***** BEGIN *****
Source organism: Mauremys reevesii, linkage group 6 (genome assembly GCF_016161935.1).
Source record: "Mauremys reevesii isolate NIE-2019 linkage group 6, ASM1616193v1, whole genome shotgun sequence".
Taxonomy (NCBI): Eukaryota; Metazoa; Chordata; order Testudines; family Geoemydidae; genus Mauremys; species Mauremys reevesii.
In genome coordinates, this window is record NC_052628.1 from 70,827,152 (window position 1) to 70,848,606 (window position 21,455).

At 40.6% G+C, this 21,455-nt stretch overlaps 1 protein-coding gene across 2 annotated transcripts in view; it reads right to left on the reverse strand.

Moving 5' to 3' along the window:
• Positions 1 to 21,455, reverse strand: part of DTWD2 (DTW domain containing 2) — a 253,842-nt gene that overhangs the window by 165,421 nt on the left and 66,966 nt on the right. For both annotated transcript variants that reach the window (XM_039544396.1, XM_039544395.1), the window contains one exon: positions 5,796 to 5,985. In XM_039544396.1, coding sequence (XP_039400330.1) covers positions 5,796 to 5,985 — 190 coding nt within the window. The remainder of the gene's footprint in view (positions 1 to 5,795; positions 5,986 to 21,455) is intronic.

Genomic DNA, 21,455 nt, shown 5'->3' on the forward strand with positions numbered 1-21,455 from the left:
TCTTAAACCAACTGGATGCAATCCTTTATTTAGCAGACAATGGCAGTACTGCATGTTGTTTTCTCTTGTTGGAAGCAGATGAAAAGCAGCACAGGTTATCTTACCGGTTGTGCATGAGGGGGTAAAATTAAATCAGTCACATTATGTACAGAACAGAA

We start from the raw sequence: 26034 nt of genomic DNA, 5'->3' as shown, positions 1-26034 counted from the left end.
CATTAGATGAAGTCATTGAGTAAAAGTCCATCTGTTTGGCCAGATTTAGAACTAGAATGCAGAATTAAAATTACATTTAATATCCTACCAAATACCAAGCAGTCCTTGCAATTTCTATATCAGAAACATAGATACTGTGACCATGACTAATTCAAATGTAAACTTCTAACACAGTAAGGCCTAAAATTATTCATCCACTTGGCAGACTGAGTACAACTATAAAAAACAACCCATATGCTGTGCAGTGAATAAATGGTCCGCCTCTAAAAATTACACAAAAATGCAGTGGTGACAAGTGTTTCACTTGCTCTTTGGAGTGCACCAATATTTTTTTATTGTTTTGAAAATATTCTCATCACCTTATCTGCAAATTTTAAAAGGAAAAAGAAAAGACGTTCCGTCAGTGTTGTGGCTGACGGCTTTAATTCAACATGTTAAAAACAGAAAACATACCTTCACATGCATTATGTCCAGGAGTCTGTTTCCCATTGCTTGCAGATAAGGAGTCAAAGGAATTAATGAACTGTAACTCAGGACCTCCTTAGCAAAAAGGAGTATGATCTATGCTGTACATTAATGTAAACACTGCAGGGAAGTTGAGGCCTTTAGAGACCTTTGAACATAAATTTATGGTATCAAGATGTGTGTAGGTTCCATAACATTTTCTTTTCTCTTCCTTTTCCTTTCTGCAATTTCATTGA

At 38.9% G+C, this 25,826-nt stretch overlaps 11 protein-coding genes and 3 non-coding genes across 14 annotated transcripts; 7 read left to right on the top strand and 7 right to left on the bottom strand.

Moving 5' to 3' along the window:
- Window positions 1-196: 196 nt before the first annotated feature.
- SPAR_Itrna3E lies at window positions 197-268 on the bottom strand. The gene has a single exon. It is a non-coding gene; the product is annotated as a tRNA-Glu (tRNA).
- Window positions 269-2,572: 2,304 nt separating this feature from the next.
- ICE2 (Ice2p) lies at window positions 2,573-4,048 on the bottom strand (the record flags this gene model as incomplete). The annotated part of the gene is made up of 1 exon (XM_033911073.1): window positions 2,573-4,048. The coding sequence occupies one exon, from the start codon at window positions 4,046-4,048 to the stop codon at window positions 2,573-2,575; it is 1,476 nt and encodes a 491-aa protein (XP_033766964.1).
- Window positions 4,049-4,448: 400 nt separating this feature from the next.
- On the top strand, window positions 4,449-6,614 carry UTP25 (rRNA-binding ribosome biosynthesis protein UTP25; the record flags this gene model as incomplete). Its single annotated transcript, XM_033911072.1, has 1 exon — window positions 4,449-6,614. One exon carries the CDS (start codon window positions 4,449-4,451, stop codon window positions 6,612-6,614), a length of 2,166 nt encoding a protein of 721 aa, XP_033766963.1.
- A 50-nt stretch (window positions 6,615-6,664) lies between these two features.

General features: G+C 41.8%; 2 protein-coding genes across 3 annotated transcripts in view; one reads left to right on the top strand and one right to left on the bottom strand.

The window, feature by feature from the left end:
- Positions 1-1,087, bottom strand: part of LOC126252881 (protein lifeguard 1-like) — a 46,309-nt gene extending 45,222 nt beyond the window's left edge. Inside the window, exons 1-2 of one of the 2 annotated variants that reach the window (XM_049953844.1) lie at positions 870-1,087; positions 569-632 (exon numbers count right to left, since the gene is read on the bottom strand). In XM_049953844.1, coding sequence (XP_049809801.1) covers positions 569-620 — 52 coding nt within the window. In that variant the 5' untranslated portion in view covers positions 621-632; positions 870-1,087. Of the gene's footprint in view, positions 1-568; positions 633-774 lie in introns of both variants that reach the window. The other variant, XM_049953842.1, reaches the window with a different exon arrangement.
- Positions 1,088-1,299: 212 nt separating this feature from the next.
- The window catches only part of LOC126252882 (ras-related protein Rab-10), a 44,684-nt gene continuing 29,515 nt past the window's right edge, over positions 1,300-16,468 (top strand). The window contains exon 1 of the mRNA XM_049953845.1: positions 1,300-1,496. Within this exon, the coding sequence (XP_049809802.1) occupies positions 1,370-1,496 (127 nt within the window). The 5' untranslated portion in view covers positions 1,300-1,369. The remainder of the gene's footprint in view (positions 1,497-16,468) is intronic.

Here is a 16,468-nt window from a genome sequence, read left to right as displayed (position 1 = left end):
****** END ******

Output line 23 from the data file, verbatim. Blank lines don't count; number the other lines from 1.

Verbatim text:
- Positions 1-1,087, bottom strand: part of LOC126252881 (protein lifeguard 1-like) — a 46,309-nt gene extending 45,222 nt beyond the window's left edge. Inside the window, exons 1-2 of one of the 2 annotated variants that reach the window (XM_049953844.1) lie at positions 870-1,087; positions 569-632 (exon numbers count right to left, since the gene is read on the bottom strand). In XM_049953844.1, coding sequence (XP_049809801.1) covers positions 569-620 — 52 coding nt within the window. In that variant the 5' untranslated portion in view covers positions 621-632; positions 870-1,087. Of the gene's footprint in view, positions 1-568; positions 633-774 lie in introns of both variants that reach the window. The other variant, XM_049953842.1, reaches the window with a different exon arrangement.